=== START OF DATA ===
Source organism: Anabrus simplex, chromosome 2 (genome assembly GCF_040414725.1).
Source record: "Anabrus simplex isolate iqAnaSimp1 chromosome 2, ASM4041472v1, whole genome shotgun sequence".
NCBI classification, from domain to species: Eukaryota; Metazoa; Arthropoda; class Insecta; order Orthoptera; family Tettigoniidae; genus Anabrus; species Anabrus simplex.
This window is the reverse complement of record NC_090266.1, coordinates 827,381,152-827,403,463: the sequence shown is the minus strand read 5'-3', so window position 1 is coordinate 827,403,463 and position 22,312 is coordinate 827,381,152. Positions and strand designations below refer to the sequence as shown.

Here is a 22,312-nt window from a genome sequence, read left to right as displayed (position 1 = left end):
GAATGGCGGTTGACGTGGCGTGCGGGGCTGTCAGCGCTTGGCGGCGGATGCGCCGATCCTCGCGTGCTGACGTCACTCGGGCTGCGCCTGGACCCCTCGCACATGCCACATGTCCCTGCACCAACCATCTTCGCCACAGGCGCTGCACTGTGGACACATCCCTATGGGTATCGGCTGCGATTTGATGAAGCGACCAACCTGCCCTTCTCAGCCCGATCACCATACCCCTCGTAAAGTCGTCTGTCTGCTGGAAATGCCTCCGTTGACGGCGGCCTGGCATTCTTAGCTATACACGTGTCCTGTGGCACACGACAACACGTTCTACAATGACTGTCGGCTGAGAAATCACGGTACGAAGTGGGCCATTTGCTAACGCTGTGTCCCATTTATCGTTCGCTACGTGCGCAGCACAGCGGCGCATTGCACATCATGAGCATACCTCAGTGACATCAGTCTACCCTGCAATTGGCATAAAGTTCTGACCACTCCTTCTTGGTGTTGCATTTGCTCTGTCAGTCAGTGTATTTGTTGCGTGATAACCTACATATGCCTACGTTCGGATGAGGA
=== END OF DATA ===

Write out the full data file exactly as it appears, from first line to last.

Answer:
Source organism: Anabrus simplex, chromosome 2 (genome assembly GCF_040414725.1).
Source record: "Anabrus simplex isolate iqAnaSimp1 chromosome 2, ASM4041472v1, whole genome shotgun sequence".
NCBI classification, from domain to species: Eukaryota; Metazoa; Arthropoda; class Insecta; order Orthoptera; family Tettigoniidae; genus Anabrus; species Anabrus simplex.
This window is the reverse complement of record NC_090266.1, coordinates 827,381,152-827,403,463: the sequence shown is the minus strand read 5'-3', so window position 1 is coordinate 827,403,463 and position 22,312 is coordinate 827,381,152. Positions and strand designations below refer to the sequence as shown.

Here is a 22,312-nt window from a genome sequence, read left to right as displayed (position 1 = left end):
GAATGGCGGTTGACGTGGCGTGCGGGGCTGTCAGCGCTTGGCGGCGGATGCGCCGATCCTCGCGTGCTGACGTCACTCGGGCTGCGCCTGGACCCCTCGCACATGCCACATGTCCCTGCACCAACCATCTTCGCCACAGGCGCTGCACTGTGGACACATCCCTATGGGTATCGGCTGCGATTTGATGAAGCGACCAACCTGCCCTTCTCAGCCCGATCACCATACCCCTCGTAAAGTCGTCTGTCTGCTGGAAATGCCTCCGTTGACGGCGGCCTGGCATTCTTAGCTATACACGTGTCCTGTGGCACACGACAACACGTTCTACAATGACTGTCGGCTGAGAAATCACGGTACGAAGTGGGCCATTTGCTAACGCTGTGTCCCATTTATCGTTCGCTACGTGCGCAGCACAGCGGCGCATTGCACATCATGAGCATACCTCAGTGACATCAGTCTACCCTGCAATTGGCATAAAGTTCTGACCACTCCTTCTTGGTGTTGCATTTGCTCTGTCAGTCAGTGTATTTGTTGCGTGATAACCTACATATGCCTACGTTCGGATGAGGA